Caring can be exhausting. Help with practical tasks can make caring easier. You or the person you care for may be eligible for several types of support from social services. Before the social services department can assist you, it must carry out an assessment of what your care needs are. This can include:
- A needs assessment for the adult you’re looking after if they are disabled, frail because of age or have a long-term illness. If you’re a disabled carer you may be eligible for your own needs assessment.
- Assessments for children. An assessment can be done for a child who is disabled or who can be described as a child in need.
- A carer’s assessment. This is an assessment of your own needs as a carer.
If you have a long term health problem or disability, social services will assess what help you need to remain as independent as possible and to do the things in life that are most important to you. Government guidelines are used to check if your support needs qualify you for help from the local authority. This might be done by talking to you over the phone or by arranging a visit from a social worker. You might also be offered a short term service in the home to see what long term support is going to be needed.
The most common type of support that people ask for is help with personal care and practical support in the home. However the emphasis will be on helping you in what is most important to you, which may be to do with activities outside of the home.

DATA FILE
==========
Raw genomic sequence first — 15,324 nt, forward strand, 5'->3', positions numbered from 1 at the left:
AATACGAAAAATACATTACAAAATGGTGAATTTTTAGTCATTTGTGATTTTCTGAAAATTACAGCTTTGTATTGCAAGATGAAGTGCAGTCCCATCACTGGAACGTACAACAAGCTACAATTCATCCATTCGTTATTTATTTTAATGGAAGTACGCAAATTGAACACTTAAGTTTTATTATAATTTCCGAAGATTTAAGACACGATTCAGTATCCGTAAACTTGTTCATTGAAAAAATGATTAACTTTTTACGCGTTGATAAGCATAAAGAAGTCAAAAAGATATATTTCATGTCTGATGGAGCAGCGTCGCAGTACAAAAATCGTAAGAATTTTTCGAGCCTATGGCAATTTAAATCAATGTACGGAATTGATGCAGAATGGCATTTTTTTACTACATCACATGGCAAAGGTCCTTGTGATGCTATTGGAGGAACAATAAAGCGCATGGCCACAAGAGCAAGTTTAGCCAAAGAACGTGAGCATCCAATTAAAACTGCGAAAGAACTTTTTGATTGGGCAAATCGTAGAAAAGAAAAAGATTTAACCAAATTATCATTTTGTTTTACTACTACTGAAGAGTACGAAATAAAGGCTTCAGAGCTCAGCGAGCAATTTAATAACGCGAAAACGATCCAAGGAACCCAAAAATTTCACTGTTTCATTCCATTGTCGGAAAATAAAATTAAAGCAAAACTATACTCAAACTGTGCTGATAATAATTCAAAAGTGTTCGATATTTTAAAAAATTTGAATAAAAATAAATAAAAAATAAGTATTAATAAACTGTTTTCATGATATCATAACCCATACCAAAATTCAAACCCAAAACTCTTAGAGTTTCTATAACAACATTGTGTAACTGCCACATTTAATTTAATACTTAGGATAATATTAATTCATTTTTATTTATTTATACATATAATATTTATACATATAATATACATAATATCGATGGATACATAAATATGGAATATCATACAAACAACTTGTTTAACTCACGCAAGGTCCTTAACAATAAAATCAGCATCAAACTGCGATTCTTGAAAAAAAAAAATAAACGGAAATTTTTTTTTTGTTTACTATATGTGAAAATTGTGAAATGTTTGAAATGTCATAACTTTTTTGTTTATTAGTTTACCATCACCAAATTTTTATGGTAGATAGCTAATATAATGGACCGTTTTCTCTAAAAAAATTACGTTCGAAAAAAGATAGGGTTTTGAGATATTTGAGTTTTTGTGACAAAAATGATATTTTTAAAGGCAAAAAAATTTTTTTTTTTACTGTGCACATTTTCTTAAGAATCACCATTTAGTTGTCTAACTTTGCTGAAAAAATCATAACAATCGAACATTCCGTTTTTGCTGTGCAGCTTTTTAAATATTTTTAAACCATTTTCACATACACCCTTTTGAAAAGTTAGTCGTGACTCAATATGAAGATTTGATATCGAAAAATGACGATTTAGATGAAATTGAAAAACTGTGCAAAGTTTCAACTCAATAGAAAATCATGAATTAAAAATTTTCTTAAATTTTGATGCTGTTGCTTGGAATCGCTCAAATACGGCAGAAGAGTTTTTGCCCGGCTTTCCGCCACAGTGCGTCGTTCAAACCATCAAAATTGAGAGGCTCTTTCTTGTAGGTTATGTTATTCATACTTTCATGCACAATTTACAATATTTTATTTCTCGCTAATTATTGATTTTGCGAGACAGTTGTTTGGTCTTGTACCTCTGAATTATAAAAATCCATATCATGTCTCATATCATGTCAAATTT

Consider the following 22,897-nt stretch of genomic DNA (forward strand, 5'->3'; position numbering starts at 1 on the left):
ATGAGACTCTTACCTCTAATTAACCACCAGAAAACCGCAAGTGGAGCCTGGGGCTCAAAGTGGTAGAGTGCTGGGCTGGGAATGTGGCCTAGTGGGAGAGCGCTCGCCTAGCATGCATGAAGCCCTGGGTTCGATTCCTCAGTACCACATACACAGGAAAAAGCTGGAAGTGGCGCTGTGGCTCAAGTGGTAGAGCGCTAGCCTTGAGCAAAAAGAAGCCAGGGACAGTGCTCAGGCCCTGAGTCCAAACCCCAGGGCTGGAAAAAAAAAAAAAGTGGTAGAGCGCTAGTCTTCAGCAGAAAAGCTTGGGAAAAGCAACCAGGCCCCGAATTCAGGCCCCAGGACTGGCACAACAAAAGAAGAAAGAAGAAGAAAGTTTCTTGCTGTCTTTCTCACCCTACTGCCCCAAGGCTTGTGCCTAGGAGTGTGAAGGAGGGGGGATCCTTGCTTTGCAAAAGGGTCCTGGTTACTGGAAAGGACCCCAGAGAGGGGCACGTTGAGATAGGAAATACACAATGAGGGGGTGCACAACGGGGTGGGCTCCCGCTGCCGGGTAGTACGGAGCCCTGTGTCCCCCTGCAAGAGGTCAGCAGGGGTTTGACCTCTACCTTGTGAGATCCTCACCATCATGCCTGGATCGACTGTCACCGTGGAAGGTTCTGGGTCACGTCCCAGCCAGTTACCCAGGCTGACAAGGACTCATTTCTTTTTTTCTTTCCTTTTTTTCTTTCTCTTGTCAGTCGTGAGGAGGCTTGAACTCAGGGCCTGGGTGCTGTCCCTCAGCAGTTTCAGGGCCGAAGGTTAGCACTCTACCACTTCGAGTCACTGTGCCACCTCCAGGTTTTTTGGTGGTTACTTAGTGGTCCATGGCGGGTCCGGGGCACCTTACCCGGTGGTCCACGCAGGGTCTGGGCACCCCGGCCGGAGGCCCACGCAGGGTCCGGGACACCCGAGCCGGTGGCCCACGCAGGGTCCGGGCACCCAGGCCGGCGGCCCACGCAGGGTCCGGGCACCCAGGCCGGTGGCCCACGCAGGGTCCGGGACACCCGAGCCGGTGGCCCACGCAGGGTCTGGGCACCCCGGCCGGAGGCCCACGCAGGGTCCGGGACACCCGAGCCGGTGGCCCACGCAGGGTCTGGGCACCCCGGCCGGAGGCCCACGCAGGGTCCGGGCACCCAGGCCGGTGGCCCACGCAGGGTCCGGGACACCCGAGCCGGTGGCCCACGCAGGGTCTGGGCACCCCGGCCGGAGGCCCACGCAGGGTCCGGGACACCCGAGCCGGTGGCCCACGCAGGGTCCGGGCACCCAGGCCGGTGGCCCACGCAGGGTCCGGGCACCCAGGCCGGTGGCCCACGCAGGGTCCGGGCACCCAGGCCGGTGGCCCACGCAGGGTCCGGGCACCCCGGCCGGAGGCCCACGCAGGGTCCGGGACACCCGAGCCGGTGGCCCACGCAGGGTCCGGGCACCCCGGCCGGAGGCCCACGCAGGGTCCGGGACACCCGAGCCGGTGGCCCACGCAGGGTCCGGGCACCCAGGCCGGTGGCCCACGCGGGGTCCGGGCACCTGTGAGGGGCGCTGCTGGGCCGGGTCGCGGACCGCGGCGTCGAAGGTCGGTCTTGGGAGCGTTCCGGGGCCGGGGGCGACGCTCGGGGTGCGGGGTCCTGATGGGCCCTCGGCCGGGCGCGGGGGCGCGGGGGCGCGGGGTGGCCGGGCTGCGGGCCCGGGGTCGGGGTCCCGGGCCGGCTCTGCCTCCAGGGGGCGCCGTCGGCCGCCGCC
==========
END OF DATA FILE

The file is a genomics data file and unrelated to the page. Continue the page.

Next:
Services don’t have to be provided directly by the local authority. They will put a figure on how much the support is going to cost and how much you have to contribute. You can then ask the local authority to arrange the support service or you can have a direct payment to buy your own services. You will be offered help and advice in managing this.
If you are caring for someone, a carer’s assessment looks at how caring impacts on your life and what support you need in your caring role. The local authority is responsible for ensuring that carers are offered an assessment for themselves but can commission an outside agency or organisation to carry out the assessments on its behalf.
As part of the assessment, you will be told about help and support available to you that you can access independently. You may also be given a small budget (a carer’s direct payment) as a means of doing something for yourself and getting a break from your caring role. This could be for anything from a gym pass to paying for some complementary therapy sessions at home.
In Bristol, if the person you care for is in receipt of social care services, then a social worker will carry out your carer’s assessment. It is likely to be offered around the same time as the assessment of the person you care for.
If the person you care for is not receiving social care services, as an adult carer, young carer or parent carer, you can have a carer’s assessment by other routes – through your GP practice, from Carers Support Centre or via a new team at the council called the Integrated Carers Team.
Care Direct: 0117 922 2700
Integrated Carers Team: 0117 352 1668
Carers Support Centre, CarersLine: 0117 965 2200
Your GP: check Yellow pages
In South Gloucestershire, Carers Support Centre has been commissioned to carry out all carer’s assessments as part of the new approach to supporting carers called Getting Help and Connected. This is for adult carers of other adults only. You may be referred by your social worker or a health professional or you can request one yourself by contacting Carers Support Centre.
Carers Support Centre, CarersLine: 0117 965 2200 or email